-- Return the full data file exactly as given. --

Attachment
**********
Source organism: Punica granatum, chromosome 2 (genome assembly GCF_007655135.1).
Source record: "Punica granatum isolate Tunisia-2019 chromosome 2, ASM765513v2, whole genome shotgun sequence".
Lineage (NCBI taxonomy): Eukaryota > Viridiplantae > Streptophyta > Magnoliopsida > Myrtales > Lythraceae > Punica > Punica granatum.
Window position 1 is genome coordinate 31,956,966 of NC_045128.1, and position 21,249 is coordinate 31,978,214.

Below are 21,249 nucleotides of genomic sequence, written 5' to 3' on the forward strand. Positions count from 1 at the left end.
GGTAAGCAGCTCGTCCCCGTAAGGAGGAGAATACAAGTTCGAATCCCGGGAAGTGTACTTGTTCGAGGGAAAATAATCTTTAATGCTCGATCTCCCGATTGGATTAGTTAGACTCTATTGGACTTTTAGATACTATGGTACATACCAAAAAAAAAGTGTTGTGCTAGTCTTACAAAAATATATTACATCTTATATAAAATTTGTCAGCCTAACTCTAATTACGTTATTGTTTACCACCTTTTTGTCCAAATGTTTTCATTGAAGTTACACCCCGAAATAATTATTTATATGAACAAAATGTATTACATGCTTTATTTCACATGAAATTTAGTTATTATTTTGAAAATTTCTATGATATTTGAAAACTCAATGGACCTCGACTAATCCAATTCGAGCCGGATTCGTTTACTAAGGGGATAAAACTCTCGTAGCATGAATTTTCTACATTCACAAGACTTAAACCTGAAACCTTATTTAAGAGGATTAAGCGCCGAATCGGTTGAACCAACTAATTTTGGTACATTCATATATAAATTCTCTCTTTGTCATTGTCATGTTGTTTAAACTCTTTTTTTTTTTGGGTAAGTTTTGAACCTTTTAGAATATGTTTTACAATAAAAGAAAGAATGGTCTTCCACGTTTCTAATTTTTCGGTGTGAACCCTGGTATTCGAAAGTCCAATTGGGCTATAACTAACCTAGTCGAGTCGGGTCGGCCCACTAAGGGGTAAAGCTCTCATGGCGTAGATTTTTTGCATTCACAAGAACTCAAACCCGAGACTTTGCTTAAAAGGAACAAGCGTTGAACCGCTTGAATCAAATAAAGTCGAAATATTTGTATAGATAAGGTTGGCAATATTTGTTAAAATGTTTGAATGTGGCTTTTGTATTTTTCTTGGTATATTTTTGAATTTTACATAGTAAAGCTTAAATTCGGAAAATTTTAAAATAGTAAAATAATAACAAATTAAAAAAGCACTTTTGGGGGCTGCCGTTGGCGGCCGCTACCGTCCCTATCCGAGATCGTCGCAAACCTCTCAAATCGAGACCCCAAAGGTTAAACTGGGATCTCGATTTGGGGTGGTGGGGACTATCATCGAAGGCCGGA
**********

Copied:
Source organism: Punica granatum, chromosome 2 (genome assembly GCF_007655135.1).
Source record: "Punica granatum isolate Tunisia-2019 chromosome 2, ASM765513v2, whole genome shotgun sequence".
Lineage (NCBI taxonomy): Eukaryota > Viridiplantae > Streptophyta > Magnoliopsida > Myrtales > Lythraceae > Punica > Punica granatum.
Window position 1 is genome coordinate 31,956,966 of NC_045128.1, and position 21,249 is coordinate 31,978,214.

Below are 21,249 nucleotides of genomic sequence, written 5' to 3' on the forward strand. Positions count from 1 at the left end.
GGTAAGCAGCTCGTCCCCGTAAGGAGGAGAATACAAGTTCGAATCCCGGGAAGTGTACTTGTTCGAGGGAAAATAATCTTTAATGCTCGATCTCCCGATTGGATTAGTTAGACTCTATTGGACTTTTAGATACTATGGTACATACCAAAAAAAAAGTGTTGTGCTAGTCTTACAAAAATATATTACATCTTATATAAAATTTGTCAGCCTAACTCTAATTACGTTATTGTTTACCACCTTTTTGTCCAAATGTTTTCATTGAAGTTACACCCCGAAATAATTATTTATATGAACAAAATGTATTACATGCTTTATTTCACATGAAATTTAGTTATTATTTTGAAAATTTCTATGATATTTGAAAACTCAATGGACCTCGACTAATCCAATTCGAGCCGGATTCGTTTACTAAGGGGATAAAACTCTCGTAGCATGAATTTTCTACATTCACAAGACTTAAACCTGAAACCTTATTTAAGAGGATTAAGCGCCGAATCGGTTGAACCAACTAATTTTGGTACATTCATATATAAATTCTCTCTTTGTCATTGTCATGTTGTTTAAACTCTTTTTTTTTTTGGGTAAGTTTTGAACCTTTTAGAATATGTTTTACAATAAAAGAAAGAATGGTCTTCCACGTTTCTAATTTTTCGGTGTGAACCCTGGTATTCGAAAGTCCAATTGGGCTATAACTAACCTAGTCGAGTCGGGTCGGCCCACTAAGGGGTAAAGCTCTCATGGCGTAGATTTTTTGCATTCACAAGAACTCAAACCCGAGACTTTGCTTAAAAGGAACAAGCGTTGAACCGCTTGAATCAAATAAAGTCGAAATATTTGTATAGATAAGGTTGGCAATATTTGTTAAAATGTTTGAATGTGGCTTTTGTATTTTTCTTGGTATATTTTTGAATTTTACATAGTAAAGCTTAAATTCGGAAAATTTTAAAATAGTAAAATAATAACAAATTAAAAAAGCACTTTTGGGGGCTGCCGTTGGCGGCCGCTACCGTCCCTATCCGAGATCGTCGCAAACCTCTCAAATCGAGACCCCAAAGGTTAAACTGGGATCTCGATTTGGGGTGGTGGGGACTATCATCGAAGGCCGGA